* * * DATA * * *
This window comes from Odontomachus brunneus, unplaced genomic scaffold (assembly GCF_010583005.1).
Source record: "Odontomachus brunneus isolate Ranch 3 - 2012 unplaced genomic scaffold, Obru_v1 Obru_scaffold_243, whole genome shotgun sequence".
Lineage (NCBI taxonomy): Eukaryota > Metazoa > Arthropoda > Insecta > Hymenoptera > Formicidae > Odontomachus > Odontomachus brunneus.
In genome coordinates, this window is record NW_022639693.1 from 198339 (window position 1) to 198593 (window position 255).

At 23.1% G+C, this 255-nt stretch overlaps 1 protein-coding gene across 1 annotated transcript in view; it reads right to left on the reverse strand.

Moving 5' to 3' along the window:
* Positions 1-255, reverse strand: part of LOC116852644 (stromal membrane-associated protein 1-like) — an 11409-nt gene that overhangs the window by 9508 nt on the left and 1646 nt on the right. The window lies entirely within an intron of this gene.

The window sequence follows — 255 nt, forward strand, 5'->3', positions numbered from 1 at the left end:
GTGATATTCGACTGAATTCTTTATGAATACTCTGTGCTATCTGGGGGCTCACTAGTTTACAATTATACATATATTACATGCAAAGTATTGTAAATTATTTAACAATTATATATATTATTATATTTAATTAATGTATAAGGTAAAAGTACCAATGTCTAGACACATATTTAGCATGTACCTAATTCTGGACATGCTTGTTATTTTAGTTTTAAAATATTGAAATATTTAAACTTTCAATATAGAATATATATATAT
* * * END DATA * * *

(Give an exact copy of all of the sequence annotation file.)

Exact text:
This window comes from Odontomachus brunneus, unplaced genomic scaffold (assembly GCF_010583005.1).
Source record: "Odontomachus brunneus isolate Ranch 3 - 2012 unplaced genomic scaffold, Obru_v1 Obru_scaffold_243, whole genome shotgun sequence".
Lineage (NCBI taxonomy): Eukaryota > Metazoa > Arthropoda > Insecta > Hymenoptera > Formicidae > Odontomachus > Odontomachus brunneus.
In genome coordinates, this window is record NW_022639693.1 from 198339 (window position 1) to 198593 (window position 255).

At 23.1% G+C, this 255-nt stretch overlaps 1 protein-coding gene across 1 annotated transcript in view; it reads right to left on the reverse strand.

Moving 5' to 3' along the window:
* Positions 1-255, reverse strand: part of LOC116852644 (stromal membrane-associated protein 1-like) — an 11409-nt gene that overhangs the window by 9508 nt on the left and 1646 nt on the right. The window lies entirely within an intron of this gene.

The window sequence follows — 255 nt, forward strand, 5'->3', positions numbered from 1 at the left end:
GTGATATTCGACTGAATTCTTTATGAATACTCTGTGCTATCTGGGGGCTCACTAGTTTACAATTATACATATATTACATGCAAAGTATTGTAAATTATTTAACAATTATATATATTATTATATTTAATTAATGTATAAGGTAAAAGTACCAATGTCTAGACACATATTTAGCATGTACCTAATTCTGGACATGCTTGTTATTTTAGTTTTAAAATATTGAAATATTTAAACTTTCAATATAGAATATATATATAT